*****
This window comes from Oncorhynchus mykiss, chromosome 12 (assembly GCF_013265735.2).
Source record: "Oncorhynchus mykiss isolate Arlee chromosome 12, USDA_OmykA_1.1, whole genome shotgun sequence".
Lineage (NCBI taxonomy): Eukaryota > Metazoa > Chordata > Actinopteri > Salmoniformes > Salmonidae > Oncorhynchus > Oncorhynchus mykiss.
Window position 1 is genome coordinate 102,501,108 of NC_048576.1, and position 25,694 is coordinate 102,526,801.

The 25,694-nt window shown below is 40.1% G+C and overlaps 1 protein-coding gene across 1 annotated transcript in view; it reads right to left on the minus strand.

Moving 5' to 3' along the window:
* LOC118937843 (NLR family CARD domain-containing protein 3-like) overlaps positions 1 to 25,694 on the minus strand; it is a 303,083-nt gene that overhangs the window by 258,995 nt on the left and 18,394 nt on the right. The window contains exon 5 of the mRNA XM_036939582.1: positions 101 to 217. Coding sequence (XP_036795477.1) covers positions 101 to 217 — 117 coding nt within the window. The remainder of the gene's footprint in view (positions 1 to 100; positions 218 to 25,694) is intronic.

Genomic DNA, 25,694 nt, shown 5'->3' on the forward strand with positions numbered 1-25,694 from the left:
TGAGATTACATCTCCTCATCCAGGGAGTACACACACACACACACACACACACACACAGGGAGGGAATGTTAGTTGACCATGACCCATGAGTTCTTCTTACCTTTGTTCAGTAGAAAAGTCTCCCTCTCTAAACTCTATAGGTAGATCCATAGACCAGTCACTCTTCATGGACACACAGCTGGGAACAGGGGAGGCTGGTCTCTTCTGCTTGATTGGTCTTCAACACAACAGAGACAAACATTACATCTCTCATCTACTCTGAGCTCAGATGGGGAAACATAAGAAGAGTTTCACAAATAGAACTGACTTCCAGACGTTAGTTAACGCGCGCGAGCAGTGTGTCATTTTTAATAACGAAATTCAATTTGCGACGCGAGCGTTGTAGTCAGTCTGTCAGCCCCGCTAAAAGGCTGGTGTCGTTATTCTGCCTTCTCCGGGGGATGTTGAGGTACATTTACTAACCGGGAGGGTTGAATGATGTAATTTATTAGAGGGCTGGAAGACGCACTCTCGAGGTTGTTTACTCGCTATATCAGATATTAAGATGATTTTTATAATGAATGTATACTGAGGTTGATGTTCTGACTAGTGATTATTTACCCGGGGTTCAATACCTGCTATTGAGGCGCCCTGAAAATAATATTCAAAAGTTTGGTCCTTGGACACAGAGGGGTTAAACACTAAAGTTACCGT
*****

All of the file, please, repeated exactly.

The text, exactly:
This window comes from Oncorhynchus mykiss, chromosome 12 (assembly GCF_013265735.2).
Source record: "Oncorhynchus mykiss isolate Arlee chromosome 12, USDA_OmykA_1.1, whole genome shotgun sequence".
Lineage (NCBI taxonomy): Eukaryota > Metazoa > Chordata > Actinopteri > Salmoniformes > Salmonidae > Oncorhynchus > Oncorhynchus mykiss.
Window position 1 is genome coordinate 102,501,108 of NC_048576.1, and position 25,694 is coordinate 102,526,801.

The 25,694-nt window shown below is 40.1% G+C and overlaps 1 protein-coding gene across 1 annotated transcript in view; it reads right to left on the minus strand.

Moving 5' to 3' along the window:
* LOC118937843 (NLR family CARD domain-containing protein 3-like) overlaps positions 1 to 25,694 on the minus strand; it is a 303,083-nt gene that overhangs the window by 258,995 nt on the left and 18,394 nt on the right. The window contains exon 5 of the mRNA XM_036939582.1: positions 101 to 217. Coding sequence (XP_036795477.1) covers positions 101 to 217 — 117 coding nt within the window. The remainder of the gene's footprint in view (positions 1 to 100; positions 218 to 25,694) is intronic.

Genomic DNA, 25,694 nt, shown 5'->3' on the forward strand with positions numbered 1-25,694 from the left:
TGAGATTACATCTCCTCATCCAGGGAGTACACACACACACACACACACACACACACAGGGAGGGAATGTTAGTTGACCATGACCCATGAGTTCTTCTTACCTTTGTTCAGTAGAAAAGTCTCCCTCTCTAAACTCTATAGGTAGATCCATAGACCAGTCACTCTTCATGGACACACAGCTGGGAACAGGGGAGGCTGGTCTCTTCTGCTTGATTGGTCTTCAACACAACAGAGACAAACATTACATCTCTCATCTACTCTGAGCTCAGATGGGGAAACATAAGAAGAGTTTCACAAATAGAACTGACTTCCAGACGTTAGTTAACGCGCGCGAGCAGTGTGTCATTTTTAATAACGAAATTCAATTTGCGACGCGAGCGTTGTAGTCAGTCTGTCAGCCCCGCTAAAAGGCTGGTGTCGTTATTCTGCCTTCTCCGGGGGATGTTGAGGTACATTTACTAACCGGGAGGGTTGAATGATGTAATTTATTAGAGGGCTGGAAGACGCACTCTCGAGGTTGTTTACTCGCTATATCAGATATTAAGATGATTTTTATAATGAATGTATACTGAGGTTGATGTTCTGACTAGTGATTATTTACCCGGGGTTCAATACCTGCTATTGAGGCGCCCTGAAAATAATATTCAAAAGTTTGGTCCTTGGACACAGAGGGGTTAAACACTAAAGTTACCGT